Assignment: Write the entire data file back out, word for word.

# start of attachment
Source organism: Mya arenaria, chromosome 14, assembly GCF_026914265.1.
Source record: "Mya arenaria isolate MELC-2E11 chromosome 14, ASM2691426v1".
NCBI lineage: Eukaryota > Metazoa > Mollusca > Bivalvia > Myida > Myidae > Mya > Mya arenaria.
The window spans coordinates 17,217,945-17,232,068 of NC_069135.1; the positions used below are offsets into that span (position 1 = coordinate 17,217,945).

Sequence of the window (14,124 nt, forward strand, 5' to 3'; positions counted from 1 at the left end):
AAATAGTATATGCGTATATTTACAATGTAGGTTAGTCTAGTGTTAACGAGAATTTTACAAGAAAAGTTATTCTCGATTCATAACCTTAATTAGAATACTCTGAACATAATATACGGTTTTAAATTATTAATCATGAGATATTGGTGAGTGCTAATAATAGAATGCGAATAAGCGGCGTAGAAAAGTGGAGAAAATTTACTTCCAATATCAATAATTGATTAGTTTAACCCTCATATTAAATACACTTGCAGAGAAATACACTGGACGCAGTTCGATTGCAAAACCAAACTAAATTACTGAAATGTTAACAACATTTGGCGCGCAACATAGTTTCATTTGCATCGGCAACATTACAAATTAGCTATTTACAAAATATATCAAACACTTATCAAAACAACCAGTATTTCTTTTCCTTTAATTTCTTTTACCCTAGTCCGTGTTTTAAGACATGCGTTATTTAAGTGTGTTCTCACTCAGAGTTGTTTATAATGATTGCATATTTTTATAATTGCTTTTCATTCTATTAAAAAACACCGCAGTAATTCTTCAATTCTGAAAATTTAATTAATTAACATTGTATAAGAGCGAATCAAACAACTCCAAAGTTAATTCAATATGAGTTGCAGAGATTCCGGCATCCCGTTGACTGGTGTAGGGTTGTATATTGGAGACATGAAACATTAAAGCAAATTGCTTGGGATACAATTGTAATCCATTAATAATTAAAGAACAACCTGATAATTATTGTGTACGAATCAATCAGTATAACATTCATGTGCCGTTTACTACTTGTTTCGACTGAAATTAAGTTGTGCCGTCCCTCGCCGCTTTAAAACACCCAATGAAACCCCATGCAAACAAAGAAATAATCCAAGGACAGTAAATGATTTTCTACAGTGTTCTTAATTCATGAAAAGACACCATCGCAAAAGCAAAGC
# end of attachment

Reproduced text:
Source organism: Mya arenaria, chromosome 14, assembly GCF_026914265.1.
Source record: "Mya arenaria isolate MELC-2E11 chromosome 14, ASM2691426v1".
NCBI lineage: Eukaryota > Metazoa > Mollusca > Bivalvia > Myida > Myidae > Mya > Mya arenaria.
The window spans coordinates 17,217,945-17,232,068 of NC_069135.1; the positions used below are offsets into that span (position 1 = coordinate 17,217,945).

Sequence of the window (14,124 nt, forward strand, 5' to 3'; positions counted from 1 at the left end):
AAATAGTATATGCGTATATTTACAATGTAGGTTAGTCTAGTGTTAACGAGAATTTTACAAGAAAAGTTATTCTCGATTCATAACCTTAATTAGAATACTCTGAACATAATATACGGTTTTAAATTATTAATCATGAGATATTGGTGAGTGCTAATAATAGAATGCGAATAAGCGGCGTAGAAAAGTGGAGAAAATTTACTTCCAATATCAATAATTGATTAGTTTAACCCTCATATTAAATACACTTGCAGAGAAATACACTGGACGCAGTTCGATTGCAAAACCAAACTAAATTACTGAAATGTTAACAACATTTGGCGCGCAACATAGTTTCATTTGCATCGGCAACATTACAAATTAGCTATTTACAAAATATATCAAACACTTATCAAAACAACCAGTATTTCTTTTCCTTTAATTTCTTTTACCCTAGTCCGTGTTTTAAGACATGCGTTATTTAAGTGTGTTCTCACTCAGAGTTGTTTATAATGATTGCATATTTTTATAATTGCTTTTCATTCTATTAAAAAACACCGCAGTAATTCTTCAATTCTGAAAATTTAATTAATTAACATTGTATAAGAGCGAATCAAACAACTCCAAAGTTAATTCAATATGAGTTGCAGAGATTCCGGCATCCCGTTGACTGGTGTAGGGTTGTATATTGGAGACATGAAACATTAAAGCAAATTGCTTGGGATACAATTGTAATCCATTAATAATTAAAGAACAACCTGATAATTATTGTGTACGAATCAATCAGTATAACATTCATGTGCCGTTTACTACTTGTTTCGACTGAAATTAAGTTGTGCCGTCCCTCGCCGCTTTAAAACACCCAATGAAACCCCATGCAAACAAAGAAATAATCCAAGGACAGTAAATGATTTTCTACAGTGTTCTTAATTCATGAAAAGACACCATCGCAAAAGCAAAGC